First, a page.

The increase in total force available for lifting of support structure 100 over conventional support structure 10 is represented by ratio E between the total force available for each support structure 100,10. Thus, ratio E of total increase in force capacity, Ftotal/F2, equals 2.27, or an increase in force capacity of 127% (E=598 lbs./264 lbs.).

Referring now to FIGS. 4 and 9, support structure 100 is shown in a raised, or up, position. The distance between bottom surface 134 of planar member 130 and horizontal surface 116 remains the same as above, measuring 41 inches. The calculation of force for lifting of support structure 100 in its raised position is substantially similar to the above calculations for support structure 100 in a lowered position. A fifth moment M5 is created about second end 122 b of second connecting arm 122. Fifth moment M5 is equal to applied force F times a ninth moment arm m9, or the relative distance between second end 122 b of connecting arm 122 and fulcrum point 122 c of connecting arm 122. Ninth moment arm m9 equals 9.19 inches, therefore, fifth moment M5 equals 13,785 in.-lbs. (M5=Fm9=1,500 lbs9.19−=13,785 in.-lbs). A fifth lifting force F5 is calculated by dividing fifth moment M5 by a tenth moment arm m10, or the horizontal distance between first end 122 a of connecting arm 122 and second end 122 b of connecting arm 122. Tenth moment arm m10 measures 32.49 inches, therefore, fifth lifting force F5 equals 424 lbs. (F3=13,785 lbs./32.49″=424 lbs.). Thus, 424 lbs. of force is available for support structure 100 from actuator assembly 140 applied to second end 122 b of connecting arm 122.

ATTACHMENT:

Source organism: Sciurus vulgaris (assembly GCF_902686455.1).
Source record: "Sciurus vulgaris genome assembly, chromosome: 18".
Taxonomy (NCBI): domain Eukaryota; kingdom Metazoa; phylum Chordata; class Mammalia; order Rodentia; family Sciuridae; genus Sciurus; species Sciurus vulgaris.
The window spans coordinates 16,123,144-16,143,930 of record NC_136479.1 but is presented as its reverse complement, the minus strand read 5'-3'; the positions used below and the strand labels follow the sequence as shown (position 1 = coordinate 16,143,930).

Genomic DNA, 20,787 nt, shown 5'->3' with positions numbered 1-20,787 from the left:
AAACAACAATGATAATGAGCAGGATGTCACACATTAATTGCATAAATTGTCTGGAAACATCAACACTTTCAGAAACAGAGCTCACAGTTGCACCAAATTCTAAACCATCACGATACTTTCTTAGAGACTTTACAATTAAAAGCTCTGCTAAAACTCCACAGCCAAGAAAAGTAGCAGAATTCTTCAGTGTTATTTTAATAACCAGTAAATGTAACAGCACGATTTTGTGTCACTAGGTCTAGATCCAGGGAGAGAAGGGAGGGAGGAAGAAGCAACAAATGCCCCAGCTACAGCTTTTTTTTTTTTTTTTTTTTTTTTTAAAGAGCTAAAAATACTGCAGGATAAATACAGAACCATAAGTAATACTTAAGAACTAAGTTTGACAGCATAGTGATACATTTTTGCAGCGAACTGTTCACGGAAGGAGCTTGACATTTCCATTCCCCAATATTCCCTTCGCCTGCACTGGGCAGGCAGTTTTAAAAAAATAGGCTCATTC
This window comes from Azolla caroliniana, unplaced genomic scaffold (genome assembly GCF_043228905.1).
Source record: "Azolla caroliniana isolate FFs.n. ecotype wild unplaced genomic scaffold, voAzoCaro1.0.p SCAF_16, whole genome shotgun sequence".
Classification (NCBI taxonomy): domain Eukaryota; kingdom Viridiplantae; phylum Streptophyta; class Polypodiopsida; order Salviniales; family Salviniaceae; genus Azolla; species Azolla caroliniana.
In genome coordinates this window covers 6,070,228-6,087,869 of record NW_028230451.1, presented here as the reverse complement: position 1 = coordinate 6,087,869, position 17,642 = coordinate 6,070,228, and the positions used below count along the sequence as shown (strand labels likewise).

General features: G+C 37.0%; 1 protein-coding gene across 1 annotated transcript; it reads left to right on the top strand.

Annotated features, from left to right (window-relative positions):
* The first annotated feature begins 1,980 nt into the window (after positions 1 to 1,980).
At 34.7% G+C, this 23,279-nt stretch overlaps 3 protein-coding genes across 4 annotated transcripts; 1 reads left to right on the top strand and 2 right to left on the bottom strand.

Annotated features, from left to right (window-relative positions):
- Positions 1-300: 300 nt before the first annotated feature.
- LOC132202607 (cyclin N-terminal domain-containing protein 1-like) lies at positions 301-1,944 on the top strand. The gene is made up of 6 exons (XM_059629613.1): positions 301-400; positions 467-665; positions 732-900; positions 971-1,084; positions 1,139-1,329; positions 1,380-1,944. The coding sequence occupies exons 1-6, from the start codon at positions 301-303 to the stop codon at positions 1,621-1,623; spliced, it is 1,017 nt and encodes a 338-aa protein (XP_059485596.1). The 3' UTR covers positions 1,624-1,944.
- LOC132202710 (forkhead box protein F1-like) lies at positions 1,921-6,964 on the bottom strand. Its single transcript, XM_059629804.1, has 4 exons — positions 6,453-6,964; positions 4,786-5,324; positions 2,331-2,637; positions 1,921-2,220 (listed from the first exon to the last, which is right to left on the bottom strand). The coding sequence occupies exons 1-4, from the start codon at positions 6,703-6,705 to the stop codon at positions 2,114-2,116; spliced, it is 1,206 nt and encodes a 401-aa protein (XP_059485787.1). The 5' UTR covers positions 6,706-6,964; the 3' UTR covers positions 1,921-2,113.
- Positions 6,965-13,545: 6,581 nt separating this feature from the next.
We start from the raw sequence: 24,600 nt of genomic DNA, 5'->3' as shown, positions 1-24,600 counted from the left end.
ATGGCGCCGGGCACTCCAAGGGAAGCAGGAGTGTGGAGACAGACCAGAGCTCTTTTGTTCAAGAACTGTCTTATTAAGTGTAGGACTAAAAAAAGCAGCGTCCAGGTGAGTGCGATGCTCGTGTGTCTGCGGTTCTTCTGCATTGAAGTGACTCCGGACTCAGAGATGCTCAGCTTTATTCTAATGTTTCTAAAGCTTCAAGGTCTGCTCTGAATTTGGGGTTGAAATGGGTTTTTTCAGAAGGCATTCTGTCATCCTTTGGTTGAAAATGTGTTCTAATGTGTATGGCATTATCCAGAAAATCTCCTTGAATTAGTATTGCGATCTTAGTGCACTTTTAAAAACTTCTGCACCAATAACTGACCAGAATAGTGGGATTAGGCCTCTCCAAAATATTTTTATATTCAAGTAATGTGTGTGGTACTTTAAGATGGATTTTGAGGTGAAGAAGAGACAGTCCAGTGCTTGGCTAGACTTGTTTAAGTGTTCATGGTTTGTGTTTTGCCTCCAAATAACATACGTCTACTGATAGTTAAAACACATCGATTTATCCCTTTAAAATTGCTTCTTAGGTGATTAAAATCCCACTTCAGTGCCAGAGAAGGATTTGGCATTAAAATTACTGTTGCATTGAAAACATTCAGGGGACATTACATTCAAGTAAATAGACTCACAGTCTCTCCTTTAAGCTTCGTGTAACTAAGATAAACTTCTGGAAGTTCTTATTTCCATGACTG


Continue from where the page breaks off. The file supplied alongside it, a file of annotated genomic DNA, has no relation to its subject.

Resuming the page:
Still referring to FIG. 5, a sixth lifting force F6 creates a sixth moment M6 about fulcrum point 124 c by applied force F. An eleventh moment arm m11 of sixth moment M6 measures 4.63 inches. Thus, sixth moment M6 equals 6,945 in.-lbs. (M6=Fm10=1,500 lbs.4.63″=6,945 in.-lbs.). Sixth lifting force F6 is calculated using the moment equation around the fulcrum point 122 c of connecting arm 122. Thus, sixth moment M6 is equal to the sum of sixth lifting force F6 times a twelfth moment arm m12, or the horizontal distance between first end 124 a and fulcrum point 124 c of connecting arm 124, and third force Fd times a thirteenth moment arm m13, or the horizontal distance between second end 124 b and fulcrum point 124 c of connecting arm 124. Twelfth moment arm m12 equals 18.37 inches and thirteenth moment arm equals 14.12 inches, therefore, sixth lifting force F6 is 188 lbs. (M6=F6m12+Fdm13=F618.37″+Fd14.12″=F618.37″+1.3010 F614.12″=36.8672 F6; F6=188 lbs.). Thus 188 lbs. of force is available for support structure 100 from actuator assembly 140 applied to fulcrum point 122 c of connecting arm 122. The maximum force available for support structure 100 in the raised position is the sum of fifth lifting force F5 and sixth lifting force F6, or 612 lbs. (Ftotal=F5+F6=424 lbs.+188 lbs.=612 lbs.). Thus, the total lifting force Ftotal available for lifting support structure 100 in the raised position is 612 lbs. This value is higher than the required force at the down position and as such assures a sufficient power level for the entire vertical travel of planar member 130.